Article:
What makes people want to dismantle bombs in a war zone? Does having what that takes make someone unable to make the rest of his life work? The new film The Hurt Locker gives viewers a gritty, realistic work at the tensions in a bomb unit in Iraq when a new team leader replaces one whose by-the-book approach failed to save him from getting killed by an insurgent. Set in the earlier years of the war, the film bristles with tension as it delivers a gripping character study of young men in a specialized area of combat.
Will James (Jeremy Renner) arrives at Camp Victory to assume leadership of a three-man team, and his reckless style immediately clashes with his two teammates, J.T. Sanborn (Anthony Mackie) and Owen Eldridge (Brian Geraghty), even while it wins him the admiration of his CO (David Morse). Even normal male-bonding rituals don’t resolve the conflict between a leader whose adrenalin addiction carries him further into trouble and whose squad clearly has survival more on their minds. The film doesn’t follow a set narrative, nor does it have much of a story arc other than counting down the days until their unit returns home from its tour. All that matters to Sanborn and Eldridge is making it to that date, but for James, that may be his worst nightmare.
Like most good war films, The Hurt Locker does not pull punches. War is not glamorous but instead alternates between terrifying and tedious, and in one excellent scene is both. The men dread what they may face, although they do not shrink from it, which makes their courage even more apparent. Unlike all of the other films about Iraq, The Hurt Locker does not take a position on the politics of the war; instead, it focuses on high-tension situations for an occupying force and the populace, and the dangers of fighting an insurgency. It almost gives a sense of suffocating paranoia, especially in the early sequences of the movie. In that sense, the audience can appreciate The Hurt Locker without the rancor of the war debate influencing it.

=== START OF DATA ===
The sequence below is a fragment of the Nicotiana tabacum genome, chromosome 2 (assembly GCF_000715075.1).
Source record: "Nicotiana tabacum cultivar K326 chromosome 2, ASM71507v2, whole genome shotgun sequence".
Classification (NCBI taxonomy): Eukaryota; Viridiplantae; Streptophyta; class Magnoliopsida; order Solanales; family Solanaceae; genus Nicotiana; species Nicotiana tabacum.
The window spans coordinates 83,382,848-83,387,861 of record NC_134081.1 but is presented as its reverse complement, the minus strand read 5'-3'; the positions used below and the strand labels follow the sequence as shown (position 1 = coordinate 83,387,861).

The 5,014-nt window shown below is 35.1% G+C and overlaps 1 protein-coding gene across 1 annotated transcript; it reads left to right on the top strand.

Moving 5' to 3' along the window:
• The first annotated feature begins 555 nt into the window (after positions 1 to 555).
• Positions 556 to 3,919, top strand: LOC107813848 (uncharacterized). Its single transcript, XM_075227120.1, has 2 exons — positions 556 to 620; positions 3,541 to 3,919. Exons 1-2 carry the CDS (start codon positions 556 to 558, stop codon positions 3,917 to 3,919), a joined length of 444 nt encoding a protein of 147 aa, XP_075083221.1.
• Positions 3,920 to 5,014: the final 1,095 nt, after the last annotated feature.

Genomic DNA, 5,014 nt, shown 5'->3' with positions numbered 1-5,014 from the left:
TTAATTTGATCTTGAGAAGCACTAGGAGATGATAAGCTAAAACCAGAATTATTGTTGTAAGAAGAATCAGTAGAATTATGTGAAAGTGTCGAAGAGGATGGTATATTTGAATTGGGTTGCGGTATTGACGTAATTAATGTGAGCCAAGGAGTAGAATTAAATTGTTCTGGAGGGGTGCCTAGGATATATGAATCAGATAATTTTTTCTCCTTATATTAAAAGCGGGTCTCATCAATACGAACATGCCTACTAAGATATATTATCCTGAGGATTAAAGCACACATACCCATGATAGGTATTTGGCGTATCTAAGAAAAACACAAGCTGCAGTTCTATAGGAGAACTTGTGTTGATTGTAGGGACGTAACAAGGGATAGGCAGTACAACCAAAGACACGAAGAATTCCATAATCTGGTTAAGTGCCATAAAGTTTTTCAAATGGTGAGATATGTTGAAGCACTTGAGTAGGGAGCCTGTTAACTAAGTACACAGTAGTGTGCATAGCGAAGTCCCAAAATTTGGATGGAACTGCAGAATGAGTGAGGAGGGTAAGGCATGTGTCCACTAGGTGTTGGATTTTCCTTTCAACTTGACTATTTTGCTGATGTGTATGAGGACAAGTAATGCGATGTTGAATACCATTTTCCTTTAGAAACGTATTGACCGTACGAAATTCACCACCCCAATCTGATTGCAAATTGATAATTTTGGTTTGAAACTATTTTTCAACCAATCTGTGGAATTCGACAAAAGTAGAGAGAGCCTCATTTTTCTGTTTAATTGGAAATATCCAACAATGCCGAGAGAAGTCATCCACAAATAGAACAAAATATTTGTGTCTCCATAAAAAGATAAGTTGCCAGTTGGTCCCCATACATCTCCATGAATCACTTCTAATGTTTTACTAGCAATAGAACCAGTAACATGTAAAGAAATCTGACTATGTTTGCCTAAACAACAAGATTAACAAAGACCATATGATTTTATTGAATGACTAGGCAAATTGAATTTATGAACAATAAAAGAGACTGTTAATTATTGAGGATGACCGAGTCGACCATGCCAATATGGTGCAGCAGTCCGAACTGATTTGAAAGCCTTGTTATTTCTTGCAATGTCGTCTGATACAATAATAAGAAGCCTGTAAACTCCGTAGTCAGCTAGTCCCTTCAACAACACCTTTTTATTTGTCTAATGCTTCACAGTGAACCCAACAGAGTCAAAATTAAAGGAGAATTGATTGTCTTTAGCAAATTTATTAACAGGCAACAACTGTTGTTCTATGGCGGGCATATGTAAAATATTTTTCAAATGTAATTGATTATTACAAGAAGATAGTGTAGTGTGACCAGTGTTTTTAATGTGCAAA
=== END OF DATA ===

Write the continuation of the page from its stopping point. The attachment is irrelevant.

Mark Boal wrote the screenplay based on his experiences as an embed with an Army bomb-disposal unit in Iraq, and his depth of knowledge is very apparent in every scene. Boal’s dialogue sounds authentic without the overdone military lingo of other war films. Kathryn Bigelow directed The Hurt Locker in a documentary fashion, lending another level of authenticity to the film. It never feels false or forced, and unlike other directors these days, Bigelow reserves the use of the shaky hand-held cam effect only for those scenes where it makes sense and where it legitimately heightens the tension. The film does not manipulate the audience, but instead gives a real insight into the urban occupation in Iraq and its affect on the troops conducting it. Jeremy Renner and Anthony Mackie both shine in this film, and will receive well-deserved kudos for their work here. Brian Geraghty’s Edridge is especially good, an Everyman grunt who feels in over his head — and who has the most to fear from James.
The Hurt Locker opened in New York and Los Angeles on Friday, and will go into wider release over this upcoming holiday weekend (I saw the film from a screener copy). This is a must-see film, not for any particular message but for anyone interested in an honest presentation of the kind of warfare fought in Iraq. On Thursday, I’ll interview Mark Boal on The Ed Morrissey Show in greater depth just as it opens on more screens.
Update: Mitch Berg watched it with us last night, and has his review up today.